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Living With Multiple Sclerosis In A Post-Selma Blair World

Actor Selma Blair was diagnosed with MS in August 2018 and her emotional return to the red carpet at this year's Vanity Fair Oscar's party with the support of a walking stick made headlines around the world.

She revealed to U.S media that she began experiencing "flare-ups" for years and that she cried "tears of relief" when she was finally diagnosed.

"They were tears of knowing I now had to give in to a body that had loss of control, and there was some relief in that."

So, what impact will the Hollywood star's diagnosis have on the disability's profile?

Mike Welsh, a digital leader and Astrid Edwards, a university teacher are two of about 25,600 Aussies living with MS -- both are also national advocates for MS Australia.

Mike, 43, was diagnosed 13 years ago while RMIT University teacher Astrid, 38, found out she had the disease in 2013.

Blair tears up on the red carpet at the Vanity Fair Oscar's party on February 24, 2019. Image: Getty.

READ MORE: Selma Blair Reveals Multiple Sclerosis Diagnosis

At first, Astrid didn't give Blair much thought -- but then she watched Blair's interview and burst into tears.

"The red carpet is not where you see anyone who is different -- to see [Selma] share her experience which includes trouble walking and speaking was meaningful," she told 10 daily.

Astrid hopes Blair's public journey -- with its inevitable ups and downs -- will help destigmatise and demystify what is a very complex illness that is often misunderstood.

For Mike, Blair's very public diagnosis hasn't had much of an impact on him but he can see the potential to create more awareness -- people might say, "Oh, that's that thing than Selma Blair has?"

"Hopefully, her sharing her diagnosis will make it less scary for other people [with MS] as they go through that and give them a reference point," he said.

At the time of her interview, Blair's symptoms were very visible -- she had spasmodic dysphonia which affected her speech and used a cane to walk.

Howver she was quick to point out that the disease is "different for everyone like a fingerprint" and that things could change in a short period of time.

"This is what my particular case looks like right now and it can be very different in a year -- for the better," she said.

MS -- the facts And The Future

MS is a lifelong, unpredictable, chronic disease that attacks the central nervous system -- the brain, spinal cord and optic nerves -- and currently has no cure.

It's often called a "snowflake disease" as symptoms are hard to predict and vary widely from person to person -- and day to day. 

MS occurs when the protective sheath (myelin) around the nerve fibres in the brain and spinal cord becomes damaged. Image: Getty.

So, it's often not possible to identify someone living with MS just by looking at them.

"You would not know I have it to look at me, and you probably think I’m being rude when I’m yawning during our conversation, but it’s just sitting there, draining my energy and making almost every moment a battle," Mike explained.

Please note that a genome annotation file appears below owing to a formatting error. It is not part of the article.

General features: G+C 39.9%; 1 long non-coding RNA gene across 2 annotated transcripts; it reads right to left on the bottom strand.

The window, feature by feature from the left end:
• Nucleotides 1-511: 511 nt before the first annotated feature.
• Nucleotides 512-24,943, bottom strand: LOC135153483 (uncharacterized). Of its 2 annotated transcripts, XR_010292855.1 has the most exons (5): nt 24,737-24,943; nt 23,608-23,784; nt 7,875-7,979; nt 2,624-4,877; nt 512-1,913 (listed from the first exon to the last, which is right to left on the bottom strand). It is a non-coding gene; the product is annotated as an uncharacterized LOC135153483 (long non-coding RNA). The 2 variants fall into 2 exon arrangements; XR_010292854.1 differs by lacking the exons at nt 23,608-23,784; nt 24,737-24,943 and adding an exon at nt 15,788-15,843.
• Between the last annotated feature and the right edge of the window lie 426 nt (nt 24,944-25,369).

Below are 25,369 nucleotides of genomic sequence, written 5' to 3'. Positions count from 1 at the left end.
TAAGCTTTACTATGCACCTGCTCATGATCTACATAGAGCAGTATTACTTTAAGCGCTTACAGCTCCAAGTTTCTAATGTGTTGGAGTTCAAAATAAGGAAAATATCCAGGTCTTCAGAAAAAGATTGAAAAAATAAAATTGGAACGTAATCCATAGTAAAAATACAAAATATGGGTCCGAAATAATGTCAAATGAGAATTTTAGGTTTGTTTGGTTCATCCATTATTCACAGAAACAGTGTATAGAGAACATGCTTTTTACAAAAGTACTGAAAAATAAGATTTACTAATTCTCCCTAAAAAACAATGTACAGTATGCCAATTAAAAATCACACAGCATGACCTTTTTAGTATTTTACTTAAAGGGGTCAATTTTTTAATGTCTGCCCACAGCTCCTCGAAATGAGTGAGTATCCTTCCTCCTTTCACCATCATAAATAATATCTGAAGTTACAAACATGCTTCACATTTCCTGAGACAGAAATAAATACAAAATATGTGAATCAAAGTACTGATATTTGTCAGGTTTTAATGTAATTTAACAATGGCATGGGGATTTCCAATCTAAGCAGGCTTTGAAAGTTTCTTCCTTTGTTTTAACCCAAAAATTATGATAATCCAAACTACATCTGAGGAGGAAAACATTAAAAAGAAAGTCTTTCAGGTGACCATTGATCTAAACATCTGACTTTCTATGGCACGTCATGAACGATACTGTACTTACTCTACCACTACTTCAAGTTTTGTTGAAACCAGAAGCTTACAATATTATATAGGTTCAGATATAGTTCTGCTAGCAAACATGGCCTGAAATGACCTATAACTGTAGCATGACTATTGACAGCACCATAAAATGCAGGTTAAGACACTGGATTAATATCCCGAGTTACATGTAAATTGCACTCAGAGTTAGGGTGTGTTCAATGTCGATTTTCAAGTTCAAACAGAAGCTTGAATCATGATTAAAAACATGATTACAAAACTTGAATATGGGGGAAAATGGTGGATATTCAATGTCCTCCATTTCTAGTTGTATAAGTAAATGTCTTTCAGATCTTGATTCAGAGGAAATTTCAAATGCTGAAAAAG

He told 10 daily that he feels "quite lucky" as his MS is fairly mild and he doesn't take any drugs as long as he avoids pushing himself too far.

Astrid's experience with MS can change from day to day and many of her symptoms are "invisible." 

Her condition may one day worsen however her doctors are positive -- "They told me that I may need a cane but that's probably it," she said.

Mike on The Project in 2017 talking about MS. Image: Network 10.

Another challenge with MS is the time it takes to get a diagnosis. Blair revealed that she lived undiagnosed for seven years and was continually dismissed by doctors -- her story is not unique.

Astrid's journey from illness to diagnosis several weeks-- which is "relatively good" -- but it wasn't easy.

After a dramatic first episode six years ago which involved a loss of feeling from her abdomen down to her feet, Astrid had to fight for it to be investigated.

"I was told by GPs that I was working too hard or that I was depressed,' she said.

In the end, it was a "relief" to be diagnosed because she now knew what she was dealing with.

Mike admits he had to "push quite hard" to get a referral for an MRI after briefly losing half his vision -- and it was someone close to home who suggested it might be MS.

"My mum has MS and ... while going through the various tests to determine what happened to my vision, it was her who pushed me to ask about MS," he said.

Lo and behold his mum was spot on and the scan showed MS lesions in his brain.

Mike hopes that researchers find simpler and cheaper methods of diagnosis so that people don't have to fight to find out if they have the disease. One day there may even be a cure.

READ MORE: A Man With MS Was Able To Walk And Dance For The First Time In 10 years

Astrid wants people to know that MS has changed over the years -- nowadays the long term outcomes for people with MS are far better than they were.

"It's not as scary as it used to be," she said.

As for Blair, she hopes to "help people to be more empathetic" to MS and aims to design a range of adaptive clothing for people with disabilities -- she's also determined to keep working as an actor.

World MS Day is on Thursday, May 30, 2019.

Beating MS

Feature image: Getty.